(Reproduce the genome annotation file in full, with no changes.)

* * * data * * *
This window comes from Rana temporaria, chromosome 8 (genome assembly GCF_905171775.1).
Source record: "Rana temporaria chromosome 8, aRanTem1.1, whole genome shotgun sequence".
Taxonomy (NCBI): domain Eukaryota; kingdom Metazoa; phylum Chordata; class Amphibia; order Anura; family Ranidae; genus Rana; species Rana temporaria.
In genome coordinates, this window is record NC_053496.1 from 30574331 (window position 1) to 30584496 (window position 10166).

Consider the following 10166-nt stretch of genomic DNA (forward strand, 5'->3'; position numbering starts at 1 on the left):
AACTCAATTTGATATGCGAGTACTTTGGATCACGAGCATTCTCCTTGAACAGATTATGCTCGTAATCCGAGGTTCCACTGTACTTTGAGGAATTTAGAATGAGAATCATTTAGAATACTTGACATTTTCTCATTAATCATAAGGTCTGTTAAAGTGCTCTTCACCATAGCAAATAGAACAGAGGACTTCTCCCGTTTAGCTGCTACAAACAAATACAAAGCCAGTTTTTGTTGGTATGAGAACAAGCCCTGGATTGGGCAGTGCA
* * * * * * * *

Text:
This window comes from Rana temporaria, chromosome 8 (genome assembly GCF_905171775.1).
Source record: "Rana temporaria chromosome 8, aRanTem1.1, whole genome shotgun sequence".
Taxonomy (NCBI): domain Eukaryota; kingdom Metazoa; phylum Chordata; class Amphibia; order Anura; family Ranidae; genus Rana; species Rana temporaria.
In genome coordinates, this window is record NC_053496.1 from 30574331 (window position 1) to 30584496 (window position 10166).

Consider the following 10166-nt stretch of genomic DNA (forward strand, 5'->3'; position numbering starts at 1 on the left):
AACTCAATTTGATATGCGAGTACTTTGGATCACGAGCATTCTCCTTGAACAGATTATGCTCGTAATCCGAGGTTCCACTGTACTTTGAGGAATTTAGAATGAGAATCATTTAGAATACTTGACATTTTCTCATTAATCATAAGGTCTGTTAAAGTGCTCTTCACCATAGCAAATAGAACAGAGGACTTCTCCCGTTTAGCTGCTACAAACAAATACAAAGCCAGTTTTTGTTGGTATGAGAACAAGCCCTGGATTGGGCAGTGCA